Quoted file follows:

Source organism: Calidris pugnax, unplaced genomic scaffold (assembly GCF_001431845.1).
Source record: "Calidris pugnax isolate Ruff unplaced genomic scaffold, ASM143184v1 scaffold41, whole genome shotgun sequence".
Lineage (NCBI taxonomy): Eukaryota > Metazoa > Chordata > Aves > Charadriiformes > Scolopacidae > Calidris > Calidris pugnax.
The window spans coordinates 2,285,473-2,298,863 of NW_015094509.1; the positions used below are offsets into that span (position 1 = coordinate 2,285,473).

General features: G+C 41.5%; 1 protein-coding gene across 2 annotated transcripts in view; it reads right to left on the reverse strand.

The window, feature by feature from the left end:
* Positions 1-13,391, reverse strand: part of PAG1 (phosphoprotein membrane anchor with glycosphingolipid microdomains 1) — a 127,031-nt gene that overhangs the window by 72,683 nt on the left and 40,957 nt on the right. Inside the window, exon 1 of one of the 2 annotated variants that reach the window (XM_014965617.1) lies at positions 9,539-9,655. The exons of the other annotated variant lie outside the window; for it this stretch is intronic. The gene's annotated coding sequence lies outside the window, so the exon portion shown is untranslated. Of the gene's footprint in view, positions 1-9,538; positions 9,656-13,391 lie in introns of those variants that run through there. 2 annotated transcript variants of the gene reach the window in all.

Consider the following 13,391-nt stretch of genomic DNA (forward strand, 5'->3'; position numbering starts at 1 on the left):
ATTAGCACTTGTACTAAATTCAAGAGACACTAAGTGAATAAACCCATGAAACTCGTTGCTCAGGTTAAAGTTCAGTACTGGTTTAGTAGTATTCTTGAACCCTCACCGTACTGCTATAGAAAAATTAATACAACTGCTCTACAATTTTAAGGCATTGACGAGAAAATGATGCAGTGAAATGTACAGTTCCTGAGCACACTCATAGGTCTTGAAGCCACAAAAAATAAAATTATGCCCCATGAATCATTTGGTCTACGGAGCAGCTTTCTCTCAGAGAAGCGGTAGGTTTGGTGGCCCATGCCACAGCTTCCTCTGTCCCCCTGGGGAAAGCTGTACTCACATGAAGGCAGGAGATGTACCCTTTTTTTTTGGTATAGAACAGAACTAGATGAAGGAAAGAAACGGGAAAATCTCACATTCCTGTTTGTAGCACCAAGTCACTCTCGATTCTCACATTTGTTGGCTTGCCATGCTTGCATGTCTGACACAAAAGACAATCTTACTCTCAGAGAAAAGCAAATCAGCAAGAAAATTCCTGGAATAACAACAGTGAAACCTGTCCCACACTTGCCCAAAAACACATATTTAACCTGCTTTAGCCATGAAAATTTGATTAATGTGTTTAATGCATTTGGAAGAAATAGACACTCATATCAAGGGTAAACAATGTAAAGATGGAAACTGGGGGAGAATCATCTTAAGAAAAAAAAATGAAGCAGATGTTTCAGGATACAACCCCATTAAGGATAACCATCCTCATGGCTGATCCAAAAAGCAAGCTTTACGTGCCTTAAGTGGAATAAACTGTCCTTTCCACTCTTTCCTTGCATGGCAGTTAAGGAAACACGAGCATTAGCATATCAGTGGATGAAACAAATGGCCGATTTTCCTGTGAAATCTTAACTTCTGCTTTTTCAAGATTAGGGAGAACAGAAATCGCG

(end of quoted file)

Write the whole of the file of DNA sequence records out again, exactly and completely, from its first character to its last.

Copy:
Source organism: Calidris pugnax, unplaced genomic scaffold (assembly GCF_001431845.1).
Source record: "Calidris pugnax isolate Ruff unplaced genomic scaffold, ASM143184v1 scaffold41, whole genome shotgun sequence".
Lineage (NCBI taxonomy): Eukaryota > Metazoa > Chordata > Aves > Charadriiformes > Scolopacidae > Calidris > Calidris pugnax.
The window spans coordinates 2,285,473-2,298,863 of NW_015094509.1; the positions used below are offsets into that span (position 1 = coordinate 2,285,473).

General features: G+C 41.5%; 1 protein-coding gene across 2 annotated transcripts in view; it reads right to left on the reverse strand.

The window, feature by feature from the left end:
* Positions 1-13,391, reverse strand: part of PAG1 (phosphoprotein membrane anchor with glycosphingolipid microdomains 1) — a 127,031-nt gene that overhangs the window by 72,683 nt on the left and 40,957 nt on the right. Inside the window, exon 1 of one of the 2 annotated variants that reach the window (XM_014965617.1) lies at positions 9,539-9,655. The exons of the other annotated variant lie outside the window; for it this stretch is intronic. The gene's annotated coding sequence lies outside the window, so the exon portion shown is untranslated. Of the gene's footprint in view, positions 1-9,538; positions 9,656-13,391 lie in introns of those variants that run through there. 2 annotated transcript variants of the gene reach the window in all.

Consider the following 13,391-nt stretch of genomic DNA (forward strand, 5'->3'; position numbering starts at 1 on the left):
ATTAGCACTTGTACTAAATTCAAGAGACACTAAGTGAATAAACCCATGAAACTCGTTGCTCAGGTTAAAGTTCAGTACTGGTTTAGTAGTATTCTTGAACCCTCACCGTACTGCTATAGAAAAATTAATACAACTGCTCTACAATTTTAAGGCATTGACGAGAAAATGATGCAGTGAAATGTACAGTTCCTGAGCACACTCATAGGTCTTGAAGCCACAAAAAATAAAATTATGCCCCATGAATCATTTGGTCTACGGAGCAGCTTTCTCTCAGAGAAGCGGTAGGTTTGGTGGCCCATGCCACAGCTTCCTCTGTCCCCCTGGGGAAAGCTGTACTCACATGAAGGCAGGAGATGTACCCTTTTTTTTTGGTATAGAACAGAACTAGATGAAGGAAAGAAACGGGAAAATCTCACATTCCTGTTTGTAGCACCAAGTCACTCTCGATTCTCACATTTGTTGGCTTGCCATGCTTGCATGTCTGACACAAAAGACAATCTTACTCTCAGAGAAAAGCAAATCAGCAAGAAAATTCCTGGAATAACAACAGTGAAACCTGTCCCACACTTGCCCAAAAACACATATTTAACCTGCTTTAGCCATGAAAATTTGATTAATGTGTTTAATGCATTTGGAAGAAATAGACACTCATATCAAGGGTAAACAATGTAAAGATGGAAACTGGGGGAGAATCATCTTAAGAAAAAAAAATGAAGCAGATGTTTCAGGATACAACCCCATTAAGGATAACCATCCTCATGGCTGATCCAAAAAGCAAGCTTTACGTGCCTTAAGTGGAATAAACTGTCCTTTCCACTCTTTCCTTGCATGGCAGTTAAGGAAACACGAGCATTAGCATATCAGTGGATGAAACAAATGGCCGATTTTCCTGTGAAATCTTAACTTCTGCTTTTTCAAGATTAGGGAGAACAGAAATCGCG